Honestly, while this explanation probably sounds so clear and logical, consider it as a guideline. This is disputed, and probably depends on as much as anything they kind of insects you have as well as the varieties of tomatoes you have in your garden. Many people report growing wild tomatoes next to normal tomatoes and never seeing a cross. Others report crosses.

Just to be on the safe side, keep the wild tomato away from the others...

Angelina said...

Have you grown French Tarragon? If so have you noticed much difference between the French and the Russian?

Farmgirl_dk: said...

HOW big is your garden plot again? You guys are going to be extremely busy! This is an incredible number of plants. This is going to be so interesting to see your implementation plan - I'm excited for you!

Christina said...

Sounds like a wonderful list. I'm interested in reading what works for you this year and comparing notes. Perhaps we could swap some seeds at harvest.

Anonymous said...

Very nice! I'm interested to see how the stevia does--I've heard it's hard to grow.

I've got an excess of carrots--Big Top, Early Gold, Scarlet Nantes, and Yellowstone--and an extra packet of parsnips (name unknown) from the Toledo free-seed-swap thing. I'd be happy to send some to you if you'd like.

Meg said...

Angelina, we've rarely used tarragon at all, so we don't know what the heck the difference is between any varieties.

Danni, we're interested to see our implementation plan, too :P

Christina, absolutely! There's this list here, obviously, and we'll probably be posting about everything a bunch as it's growing--if you see anything you want, let us know and we'll grab extra seeds.

Jenny, if you have extras that you don't have a use for, that would actually be awesome! Of course you're welcome to anything we've got, too. We have enough to share of nearly everything on the list, I think, but if you want something we don't have a ton of we can make it an IOU and plan on extra seeds for the end of the season. If you're interested, shoot me an email to swap addresses--I'm at chapstickmeg (a) gmail.

Patrick said...


Do you realize you won't be able to save seeds from everything on your list? It always seems like I'm the bearer of bad news...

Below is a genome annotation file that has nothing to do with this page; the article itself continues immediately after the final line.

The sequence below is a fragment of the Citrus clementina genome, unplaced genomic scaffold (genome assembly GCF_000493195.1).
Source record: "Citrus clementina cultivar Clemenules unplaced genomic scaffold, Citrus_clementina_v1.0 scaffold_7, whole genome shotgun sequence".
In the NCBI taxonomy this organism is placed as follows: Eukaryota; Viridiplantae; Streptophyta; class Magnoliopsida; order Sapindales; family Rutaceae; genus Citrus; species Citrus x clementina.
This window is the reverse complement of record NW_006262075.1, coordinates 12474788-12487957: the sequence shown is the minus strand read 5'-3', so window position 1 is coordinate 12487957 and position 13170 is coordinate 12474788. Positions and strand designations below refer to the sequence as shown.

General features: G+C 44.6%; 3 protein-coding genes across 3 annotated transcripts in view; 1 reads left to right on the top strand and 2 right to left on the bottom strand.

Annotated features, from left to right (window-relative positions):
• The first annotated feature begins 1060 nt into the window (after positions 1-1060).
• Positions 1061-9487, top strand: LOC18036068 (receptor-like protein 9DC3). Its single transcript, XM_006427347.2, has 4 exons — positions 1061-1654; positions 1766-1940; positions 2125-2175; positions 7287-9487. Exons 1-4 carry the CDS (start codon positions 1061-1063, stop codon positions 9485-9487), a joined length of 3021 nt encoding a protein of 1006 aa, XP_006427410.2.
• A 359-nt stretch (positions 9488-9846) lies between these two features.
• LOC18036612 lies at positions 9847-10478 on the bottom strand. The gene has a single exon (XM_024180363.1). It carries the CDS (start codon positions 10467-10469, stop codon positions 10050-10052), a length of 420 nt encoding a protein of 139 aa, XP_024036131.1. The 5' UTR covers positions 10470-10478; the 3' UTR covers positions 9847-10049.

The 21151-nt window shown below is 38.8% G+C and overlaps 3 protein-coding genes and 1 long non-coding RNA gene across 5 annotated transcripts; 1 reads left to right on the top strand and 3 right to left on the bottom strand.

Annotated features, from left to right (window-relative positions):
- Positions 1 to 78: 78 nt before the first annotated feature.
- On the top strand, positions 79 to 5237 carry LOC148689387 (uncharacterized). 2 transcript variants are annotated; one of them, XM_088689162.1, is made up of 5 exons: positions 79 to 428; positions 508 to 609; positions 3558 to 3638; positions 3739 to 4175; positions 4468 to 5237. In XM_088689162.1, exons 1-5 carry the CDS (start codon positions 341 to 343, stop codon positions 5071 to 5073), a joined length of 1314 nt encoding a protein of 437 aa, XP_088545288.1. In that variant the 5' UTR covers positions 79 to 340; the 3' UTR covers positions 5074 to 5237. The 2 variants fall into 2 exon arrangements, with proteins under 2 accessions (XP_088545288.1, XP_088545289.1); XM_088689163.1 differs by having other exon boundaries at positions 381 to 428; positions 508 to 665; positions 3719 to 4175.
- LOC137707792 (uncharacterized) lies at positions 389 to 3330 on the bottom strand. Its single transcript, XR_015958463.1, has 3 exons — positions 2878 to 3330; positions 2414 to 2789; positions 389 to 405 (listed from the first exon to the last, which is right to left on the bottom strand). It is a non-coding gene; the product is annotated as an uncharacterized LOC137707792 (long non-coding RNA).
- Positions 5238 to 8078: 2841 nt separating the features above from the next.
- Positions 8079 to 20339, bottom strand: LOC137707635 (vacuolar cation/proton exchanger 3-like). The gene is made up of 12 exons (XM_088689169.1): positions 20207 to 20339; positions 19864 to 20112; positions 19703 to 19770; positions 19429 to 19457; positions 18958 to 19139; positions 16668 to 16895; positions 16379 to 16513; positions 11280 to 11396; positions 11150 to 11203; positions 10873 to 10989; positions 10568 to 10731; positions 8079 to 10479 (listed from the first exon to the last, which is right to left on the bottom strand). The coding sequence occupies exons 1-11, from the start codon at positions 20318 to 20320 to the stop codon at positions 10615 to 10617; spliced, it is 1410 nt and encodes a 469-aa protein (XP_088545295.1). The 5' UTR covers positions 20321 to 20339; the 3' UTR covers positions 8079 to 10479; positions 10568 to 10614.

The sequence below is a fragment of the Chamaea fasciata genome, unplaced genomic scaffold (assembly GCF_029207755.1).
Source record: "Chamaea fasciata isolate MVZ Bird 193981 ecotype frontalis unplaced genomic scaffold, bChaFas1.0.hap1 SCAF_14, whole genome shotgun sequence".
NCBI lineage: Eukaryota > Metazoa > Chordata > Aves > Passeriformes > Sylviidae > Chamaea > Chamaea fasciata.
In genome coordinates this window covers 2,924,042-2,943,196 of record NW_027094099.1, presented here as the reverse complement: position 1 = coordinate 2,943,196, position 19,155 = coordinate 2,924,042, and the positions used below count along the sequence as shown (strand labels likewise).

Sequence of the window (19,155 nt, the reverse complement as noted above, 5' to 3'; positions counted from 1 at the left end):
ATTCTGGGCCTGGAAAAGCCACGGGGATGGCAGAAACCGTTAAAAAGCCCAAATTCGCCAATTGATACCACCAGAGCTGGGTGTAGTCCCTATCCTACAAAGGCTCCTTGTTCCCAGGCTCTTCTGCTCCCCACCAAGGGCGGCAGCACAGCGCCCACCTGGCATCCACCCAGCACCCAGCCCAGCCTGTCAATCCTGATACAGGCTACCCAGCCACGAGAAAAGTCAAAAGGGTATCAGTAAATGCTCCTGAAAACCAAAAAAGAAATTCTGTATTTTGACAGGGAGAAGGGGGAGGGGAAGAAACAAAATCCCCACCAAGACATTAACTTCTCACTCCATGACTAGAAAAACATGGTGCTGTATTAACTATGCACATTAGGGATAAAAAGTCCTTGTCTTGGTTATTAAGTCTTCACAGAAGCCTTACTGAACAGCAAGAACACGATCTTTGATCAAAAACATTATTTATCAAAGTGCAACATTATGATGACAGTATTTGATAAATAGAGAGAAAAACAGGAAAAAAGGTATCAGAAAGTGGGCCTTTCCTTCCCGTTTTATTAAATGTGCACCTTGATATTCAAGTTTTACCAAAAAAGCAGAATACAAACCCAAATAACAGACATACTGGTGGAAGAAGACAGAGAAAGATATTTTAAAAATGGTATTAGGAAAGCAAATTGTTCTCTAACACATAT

Some things will need isolation or they will cross pollinate, and others will need a minimum genepool size which you probably don't have. You'll understand this better when you read one of those two books.

Things that should be straightforward are:

Spinach (if you only have one kind)
Most Herbs

Maybe Onions/Leeks, but these are biennials so will take an extra year. Biennials take some special skills that you might not be ready for and they are a lot of extra trouble.

If you learn how to do hand pollinations quickly, you might be able to do some squashes.

But this is all assuming a best case scenario. Mostly, this all takes some time to learn and things never go as you expect them. You will certainly have some crop failures. You will forget to collect seeds until it's too late, and you will make other mistakes.

The other thing that will probably happen is you end up with some seeds you are not sure are good so you don't want to share any until you grow them yourself.

This is all going to be a bit more work and require a little more thought than you expect.

Meg said...

This sounds like a really fabulous garden. I need to stop reading all the garden lists as they're making me too excited, I want to start growing now (my first plantings will be next weekend). Some of the things we're growing are the same (i.e., Lemon Summer Squash, Santo Cilantro, etc.) and some varieties you listed just barely missed my cut this year, but I might grow next year (such as Mr. Big P, True Red Cranberry Bean, etc.) so it'll be fun to see what your experiences will be like with them.